Plot: Chester (Rodney Dangerfield) is a hard worker, but he can’t seem to get a break and a chance to climb the corporate ladder. After years of hoping hard work and dedication would be enough, he has decided to do things the old fashioned way, kiss up to the boss and hope it pays off. He does catch the boss’ attention and is asked to take on a special assignment, just not the one he hoped. Chester is asked to take over as coach on the boss’ daughter’s soccer team and while he knows nothing about the sport, he agrees in order to make a good impression. Soon he discovers the team is horrible and under pressure from his boss to turn things around, Chester reaches out to his stepson Matthew (Jonathan Brandis), who happens to a soccer whiz. But when even Matthew can’t turn the girls into a winning team, Chester decides to put Matthew on the field, under a new name…and a wig.

Entertainment Value: This is a premise that has been done countless times, a sports team that has to overcome the odds and lack of talent, under the leadership of an unexpected mentor. No real surprises here, as the narrative follows the well established formula of the genre, but Ladybugs works better than it should, thanks to the presence of Rodney Dangerfield. I don’t think he is the first comic to come to mind if you think about a family oriented comedy, but he makes it work and proves his unique brand of humor can appeal to all ages. Of course, the jokes still feature some elements aimed at the adults in the crowd, but they’ll sail right over the heads of younger viewers, who will appreciate the slapstick and colorful child actors. There’s also a light teen romance involved, but again, it is all by the numbers in Ladybugs, so while it is a fun ride, don’t expect any fresh or unexpected twists. The pace is on the mark however and the entire movie feels brisk, so there’s no slow or dull stretches here. So yes, we have seen this all before, but now we can see it with Dangerfield in the middle of it all.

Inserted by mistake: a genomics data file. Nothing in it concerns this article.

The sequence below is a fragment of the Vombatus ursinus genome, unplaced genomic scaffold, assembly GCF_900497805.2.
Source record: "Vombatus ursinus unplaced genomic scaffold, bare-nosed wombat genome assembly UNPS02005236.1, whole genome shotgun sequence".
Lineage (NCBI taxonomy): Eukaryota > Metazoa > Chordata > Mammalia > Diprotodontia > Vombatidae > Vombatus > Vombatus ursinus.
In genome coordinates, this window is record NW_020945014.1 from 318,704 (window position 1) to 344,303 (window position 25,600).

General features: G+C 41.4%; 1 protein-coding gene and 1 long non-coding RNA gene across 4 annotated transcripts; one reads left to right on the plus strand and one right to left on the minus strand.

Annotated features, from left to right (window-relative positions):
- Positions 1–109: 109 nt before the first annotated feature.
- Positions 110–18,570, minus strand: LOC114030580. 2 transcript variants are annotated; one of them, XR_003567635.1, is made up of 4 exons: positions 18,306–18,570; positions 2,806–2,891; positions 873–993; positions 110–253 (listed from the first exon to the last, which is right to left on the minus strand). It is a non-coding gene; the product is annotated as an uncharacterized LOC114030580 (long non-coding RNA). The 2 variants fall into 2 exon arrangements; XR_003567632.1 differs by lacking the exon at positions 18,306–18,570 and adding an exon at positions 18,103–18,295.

This one is designed to showcase the talents of Rodney Dangerfield and he delivers, with a consistently hilarious performance. As I said above, he is not often in this kind of family friendly environment and he adjusts well to the limitations, while staying true to his signature style of humor. Not a simple task, but Dangerfield nails the role and it is a lot of fun to watch. His interactions with Jonathan Brandis are effective and play off his “no respect” gimmick well, which is good news for fans. The young actors who make up the soccer team are solid too, in rather colorful, if minor roles. Brandis’ love interest is Vinessa Shaw and she’s a capable teen romantic, while Jackee Harris provides our lead with someone to fire jokes off with. While he works well with the supporting cast and the others are in good form, it is Dangerfield who runs the show in Ladybugs and the movie is all about his unique brand of comic entertainment. So for fans of Dangerfield, the well worn tropes of the genre pack a humorous punch in this one. If you appreciate his sense of humor or the scrappy underdog sports genre, Ladybugs is a fun watch with some memorable sequences.

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